Encyclopedia Of Detroit

Williams, John R.

Born in Detroit on May 4, 1782, John R. Williams was the first elected mayor of the City of Detroit. His parents were Englishman Thomas Williams, and Cecile Campau, descendant of one of Detroit’s early French settlers. Williams was fluent in both languages. Some sources claim he added the middle initial “R” to his name to distinguish himself from another John Williams, though the evidence is inconclusive. 

Williams was appointed to the army in 1796, but resigned in 1799 to form a trade partnership with his uncle Joseph Campau. While in Canada, trying to obtain supplies for his business, Williams was in a duel in which he shot Robert Cavelier, Sieur de La Salle, descendant of famous explorer Rene-Robert Cavelier, Sieur de La Salle. Sieur de La Salle was only wounded, yet Williams was put in jail in Montreal for several months. During the War of 1812, Williams was captain of an artillery company and again became a prisoner when Detroit fell.

After the war, Williams moved briefly to New York, but in 1815 the Williams family returned to Detroit. There, Williams was appointed associate justice of the county court and was later made a county commissioner and adjutant general of the Michigan Territory. He assisted with the writing of the city charter of 1824 and served as the first elected mayor of Detroit. He would go on to serve as mayor for six non-consecutive terms, over a period covering 1824–1846. Mayoral terms were one year until 1857.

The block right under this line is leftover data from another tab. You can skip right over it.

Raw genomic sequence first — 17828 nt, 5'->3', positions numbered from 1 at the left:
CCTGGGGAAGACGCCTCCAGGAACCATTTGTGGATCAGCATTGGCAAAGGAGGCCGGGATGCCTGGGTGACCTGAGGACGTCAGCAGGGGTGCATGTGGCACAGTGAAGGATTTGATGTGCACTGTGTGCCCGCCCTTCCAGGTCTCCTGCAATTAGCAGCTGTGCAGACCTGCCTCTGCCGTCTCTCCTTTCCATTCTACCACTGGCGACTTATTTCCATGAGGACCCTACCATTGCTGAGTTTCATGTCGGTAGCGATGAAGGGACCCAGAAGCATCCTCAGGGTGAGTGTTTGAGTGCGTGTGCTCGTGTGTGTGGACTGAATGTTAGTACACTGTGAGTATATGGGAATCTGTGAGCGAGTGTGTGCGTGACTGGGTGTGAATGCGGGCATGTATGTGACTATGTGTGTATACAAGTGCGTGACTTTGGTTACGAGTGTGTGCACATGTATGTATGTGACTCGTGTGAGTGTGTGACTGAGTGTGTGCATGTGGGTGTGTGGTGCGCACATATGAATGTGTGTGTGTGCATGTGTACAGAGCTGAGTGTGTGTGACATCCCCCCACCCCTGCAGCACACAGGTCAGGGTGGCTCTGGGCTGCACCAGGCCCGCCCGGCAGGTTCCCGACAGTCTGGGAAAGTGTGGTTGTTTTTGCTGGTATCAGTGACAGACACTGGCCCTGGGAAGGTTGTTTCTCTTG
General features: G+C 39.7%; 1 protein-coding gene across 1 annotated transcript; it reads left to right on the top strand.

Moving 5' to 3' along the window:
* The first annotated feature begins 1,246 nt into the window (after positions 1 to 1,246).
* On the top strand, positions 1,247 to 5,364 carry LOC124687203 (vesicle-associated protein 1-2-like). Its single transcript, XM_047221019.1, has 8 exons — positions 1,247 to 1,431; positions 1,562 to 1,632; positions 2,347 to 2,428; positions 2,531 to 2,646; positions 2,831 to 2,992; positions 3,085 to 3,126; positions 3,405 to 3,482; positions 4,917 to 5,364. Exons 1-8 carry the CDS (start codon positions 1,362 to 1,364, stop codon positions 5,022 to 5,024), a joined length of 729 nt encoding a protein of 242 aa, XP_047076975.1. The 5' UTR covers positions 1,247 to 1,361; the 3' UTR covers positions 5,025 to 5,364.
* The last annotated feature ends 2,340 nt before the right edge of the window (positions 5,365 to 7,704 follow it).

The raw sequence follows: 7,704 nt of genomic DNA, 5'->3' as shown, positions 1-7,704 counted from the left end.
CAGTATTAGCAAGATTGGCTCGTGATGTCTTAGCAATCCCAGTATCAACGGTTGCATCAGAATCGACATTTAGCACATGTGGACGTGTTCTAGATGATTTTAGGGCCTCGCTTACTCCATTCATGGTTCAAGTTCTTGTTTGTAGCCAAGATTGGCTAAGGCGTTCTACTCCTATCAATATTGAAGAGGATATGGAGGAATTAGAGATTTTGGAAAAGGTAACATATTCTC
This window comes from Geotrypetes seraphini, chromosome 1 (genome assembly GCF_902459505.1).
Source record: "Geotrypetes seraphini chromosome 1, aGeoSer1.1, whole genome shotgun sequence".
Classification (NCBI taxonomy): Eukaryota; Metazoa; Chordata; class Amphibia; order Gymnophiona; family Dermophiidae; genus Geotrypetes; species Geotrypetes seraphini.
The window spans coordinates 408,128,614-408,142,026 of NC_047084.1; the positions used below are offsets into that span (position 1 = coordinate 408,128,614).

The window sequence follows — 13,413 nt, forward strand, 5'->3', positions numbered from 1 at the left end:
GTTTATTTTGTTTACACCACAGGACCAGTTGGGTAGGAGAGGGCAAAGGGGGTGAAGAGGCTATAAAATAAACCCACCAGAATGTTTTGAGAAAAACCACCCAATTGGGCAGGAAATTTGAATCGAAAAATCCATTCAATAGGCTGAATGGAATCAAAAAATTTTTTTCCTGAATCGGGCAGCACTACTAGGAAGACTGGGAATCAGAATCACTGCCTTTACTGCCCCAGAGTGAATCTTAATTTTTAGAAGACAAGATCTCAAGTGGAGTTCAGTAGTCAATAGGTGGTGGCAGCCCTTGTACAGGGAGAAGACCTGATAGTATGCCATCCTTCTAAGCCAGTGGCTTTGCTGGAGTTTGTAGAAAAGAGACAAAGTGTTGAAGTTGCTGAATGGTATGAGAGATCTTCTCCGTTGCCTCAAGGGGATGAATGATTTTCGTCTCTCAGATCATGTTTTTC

In 1831, Williams and his uncle Joseph Campau were instrumental in the founding of the newspaper, the Democratic Free Press and Michigan Intelligencer which eventually became the Detroit Free PressWilliams owned a slave,Hector, who worked there as a clerk. Williams and Campau purchased the equipment and subscriber list of the Oakland Chronicle, moved the equipment to Detroit, and provided the financial backing for publisher Sheldon McKnight.

Williams was married to Mary Mott and the couple had ten children. John R. Williams died on October 20, 1854, holding the title Major General of the Michigan Militia, and is interred at Elmwood Cemetery. One of Detroit’s main thoroughfares, John R Street, is named for him. The majority of his papers are held at the Burton Historical Collection of the Detroit Public Library, and a smaller collection is in the William L. Clements Library at the University of Michigan.



Land claim deed signed by several aldermen including John R. Williams, 1846 – 1938.015.001

View all items related to John R. Williams